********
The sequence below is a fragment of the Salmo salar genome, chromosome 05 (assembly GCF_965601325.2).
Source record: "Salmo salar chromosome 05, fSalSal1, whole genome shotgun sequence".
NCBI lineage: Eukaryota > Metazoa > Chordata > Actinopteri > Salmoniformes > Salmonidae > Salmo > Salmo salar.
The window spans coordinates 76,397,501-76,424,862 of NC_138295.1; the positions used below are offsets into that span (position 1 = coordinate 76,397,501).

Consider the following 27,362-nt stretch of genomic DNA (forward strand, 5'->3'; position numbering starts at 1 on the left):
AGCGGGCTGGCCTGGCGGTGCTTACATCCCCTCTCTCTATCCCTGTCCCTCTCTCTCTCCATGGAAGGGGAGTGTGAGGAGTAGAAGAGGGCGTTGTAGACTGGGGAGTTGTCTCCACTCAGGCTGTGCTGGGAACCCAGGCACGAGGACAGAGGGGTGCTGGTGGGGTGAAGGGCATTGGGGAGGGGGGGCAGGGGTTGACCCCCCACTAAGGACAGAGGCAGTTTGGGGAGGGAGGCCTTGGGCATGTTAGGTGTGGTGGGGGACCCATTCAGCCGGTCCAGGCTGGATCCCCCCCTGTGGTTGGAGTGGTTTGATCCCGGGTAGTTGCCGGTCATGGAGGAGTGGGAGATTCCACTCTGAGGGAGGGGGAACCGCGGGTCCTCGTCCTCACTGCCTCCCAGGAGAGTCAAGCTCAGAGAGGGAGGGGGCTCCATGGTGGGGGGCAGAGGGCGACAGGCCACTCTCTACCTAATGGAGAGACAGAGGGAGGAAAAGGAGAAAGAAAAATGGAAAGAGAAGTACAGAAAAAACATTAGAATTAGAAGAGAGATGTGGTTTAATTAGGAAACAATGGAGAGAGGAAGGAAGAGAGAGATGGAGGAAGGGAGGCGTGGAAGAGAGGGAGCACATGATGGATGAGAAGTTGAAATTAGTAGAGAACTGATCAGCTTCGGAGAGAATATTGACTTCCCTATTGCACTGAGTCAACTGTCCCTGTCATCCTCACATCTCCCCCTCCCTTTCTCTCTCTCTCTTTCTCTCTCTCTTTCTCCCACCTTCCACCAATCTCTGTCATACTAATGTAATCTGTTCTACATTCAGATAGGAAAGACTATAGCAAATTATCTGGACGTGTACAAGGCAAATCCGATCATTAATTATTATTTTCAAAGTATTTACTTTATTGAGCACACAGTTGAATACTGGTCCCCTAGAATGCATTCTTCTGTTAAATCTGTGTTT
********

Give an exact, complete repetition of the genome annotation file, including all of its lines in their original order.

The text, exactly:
The sequence below is a fragment of the Salmo salar genome, chromosome 05 (assembly GCF_965601325.2).
Source record: "Salmo salar chromosome 05, fSalSal1, whole genome shotgun sequence".
NCBI lineage: Eukaryota > Metazoa > Chordata > Actinopteri > Salmoniformes > Salmonidae > Salmo > Salmo salar.
The window spans coordinates 76,397,501-76,424,862 of NC_138295.1; the positions used below are offsets into that span (position 1 = coordinate 76,397,501).

Consider the following 27,362-nt stretch of genomic DNA (forward strand, 5'->3'; position numbering starts at 1 on the left):
AGCGGGCTGGCCTGGCGGTGCTTACATCCCCTCTCTCTATCCCTGTCCCTCTCTCTCTCCATGGAAGGGGAGTGTGAGGAGTAGAAGAGGGCGTTGTAGACTGGGGAGTTGTCTCCACTCAGGCTGTGCTGGGAACCCAGGCACGAGGACAGAGGGGTGCTGGTGGGGTGAAGGGCATTGGGGAGGGGGGGCAGGGGTTGACCCCCCACTAAGGACAGAGGCAGTTTGGGGAGGGAGGCCTTGGGCATGTTAGGTGTGGTGGGGGACCCATTCAGCCGGTCCAGGCTGGATCCCCCCCTGTGGTTGGAGTGGTTTGATCCCGGGTAGTTGCCGGTCATGGAGGAGTGGGAGATTCCACTCTGAGGGAGGGGGAACCGCGGGTCCTCGTCCTCACTGCCTCCCAGGAGAGTCAAGCTCAGAGAGGGAGGGGGCTCCATGGTGGGGGGCAGAGGGCGACAGGCCACTCTCTACCTAATGGAGAGACAGAGGGAGGAAAAGGAGAAAGAAAAATGGAAAGAGAAGTACAGAAAAAACATTAGAATTAGAAGAGAGATGTGGTTTAATTAGGAAACAATGGAGAGAGGAAGGAAGAGAGAGATGGAGGAAGGGAGGCGTGGAAGAGAGGGAGCACATGATGGATGAGAAGTTGAAATTAGTAGAGAACTGATCAGCTTCGGAGAGAATATTGACTTCCCTATTGCACTGAGTCAACTGTCCCTGTCATCCTCACATCTCCCCCTCCCTTTCTCTCTCTCTCTTTCTCTCTCTCTTTCTCCCACCTTCCACCAATCTCTGTCATACTAATGTAATCTGTTCTACATTCAGATAGGAAAGACTATAGCAAATTATCTGGACGTGTACAAGGCAAATCCGATCATTAATTATTATTTTCAAAGTATTTACTTTATTGAGCACACAGTTGAATACTGGTCCCCTAGAATGCATTCTTCTGTTAAATCTGTGTTT